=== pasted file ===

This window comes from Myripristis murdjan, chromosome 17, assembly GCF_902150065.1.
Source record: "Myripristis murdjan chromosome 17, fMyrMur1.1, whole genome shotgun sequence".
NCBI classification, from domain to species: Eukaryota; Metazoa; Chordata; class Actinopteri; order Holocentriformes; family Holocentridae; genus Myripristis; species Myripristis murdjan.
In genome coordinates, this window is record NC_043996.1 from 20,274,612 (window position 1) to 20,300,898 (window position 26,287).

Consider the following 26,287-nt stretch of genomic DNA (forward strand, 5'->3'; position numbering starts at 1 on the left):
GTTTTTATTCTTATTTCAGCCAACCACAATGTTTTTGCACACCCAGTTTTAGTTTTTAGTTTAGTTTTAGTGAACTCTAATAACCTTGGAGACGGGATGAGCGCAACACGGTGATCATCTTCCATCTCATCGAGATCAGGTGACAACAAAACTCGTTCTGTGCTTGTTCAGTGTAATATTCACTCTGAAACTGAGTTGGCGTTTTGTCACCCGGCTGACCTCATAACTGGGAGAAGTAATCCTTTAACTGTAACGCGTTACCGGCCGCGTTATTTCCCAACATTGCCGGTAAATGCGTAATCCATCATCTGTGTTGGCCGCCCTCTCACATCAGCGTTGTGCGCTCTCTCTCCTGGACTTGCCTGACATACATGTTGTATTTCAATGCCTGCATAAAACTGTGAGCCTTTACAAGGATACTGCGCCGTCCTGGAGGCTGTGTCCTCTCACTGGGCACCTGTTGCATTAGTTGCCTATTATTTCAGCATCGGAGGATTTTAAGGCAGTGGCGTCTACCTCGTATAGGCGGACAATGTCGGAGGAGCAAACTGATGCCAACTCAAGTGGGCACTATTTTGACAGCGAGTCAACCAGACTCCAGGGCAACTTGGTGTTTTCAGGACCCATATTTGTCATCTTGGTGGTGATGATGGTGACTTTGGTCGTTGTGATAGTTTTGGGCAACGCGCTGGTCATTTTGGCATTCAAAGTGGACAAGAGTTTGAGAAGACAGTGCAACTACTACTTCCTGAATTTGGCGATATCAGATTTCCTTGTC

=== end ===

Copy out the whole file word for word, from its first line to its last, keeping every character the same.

This window comes from Myripristis murdjan, chromosome 17, assembly GCF_902150065.1.
Source record: "Myripristis murdjan chromosome 17, fMyrMur1.1, whole genome shotgun sequence".
NCBI classification, from domain to species: Eukaryota; Metazoa; Chordata; class Actinopteri; order Holocentriformes; family Holocentridae; genus Myripristis; species Myripristis murdjan.
In genome coordinates, this window is record NC_043996.1 from 20,274,612 (window position 1) to 20,300,898 (window position 26,287).

Consider the following 26,287-nt stretch of genomic DNA (forward strand, 5'->3'; position numbering starts at 1 on the left):
GTTTTTATTCTTATTTCAGCCAACCACAATGTTTTTGCACACCCAGTTTTAGTTTTTAGTTTAGTTTTAGTGAACTCTAATAACCTTGGAGACGGGATGAGCGCAACACGGTGATCATCTTCCATCTCATCGAGATCAGGTGACAACAAAACTCGTTCTGTGCTTGTTCAGTGTAATATTCACTCTGAAACTGAGTTGGCGTTTTGTCACCCGGCTGACCTCATAACTGGGAGAAGTAATCCTTTAACTGTAACGCGTTACCGGCCGCGTTATTTCCCAACATTGCCGGTAAATGCGTAATCCATCATCTGTGTTGGCCGCCCTCTCACATCAGCGTTGTGCGCTCTCTCTCCTGGACTTGCCTGACATACATGTTGTATTTCAATGCCTGCATAAAACTGTGAGCCTTTACAAGGATACTGCGCCGTCCTGGAGGCTGTGTCCTCTCACTGGGCACCTGTTGCATTAGTTGCCTATTATTTCAGCATCGGAGGATTTTAAGGCAGTGGCGTCTACCTCGTATAGGCGGACAATGTCGGAGGAGCAAACTGATGCCAACTCAAGTGGGCACTATTTTGACAGCGAGTCAACCAGACTCCAGGGCAACTTGGTGTTTTCAGGACCCATATTTGTCATCTTGGTGGTGATGATGGTGACTTTGGTCGTTGTGATAGTTTTGGGCAACGCGCTGGTCATTTTGGCATTCAAAGTGGACAAGAGTTTGAGAAGACAGTGCAACTACTACTTCCTGAATTTGGCGATATCAGATTTCCTTGTC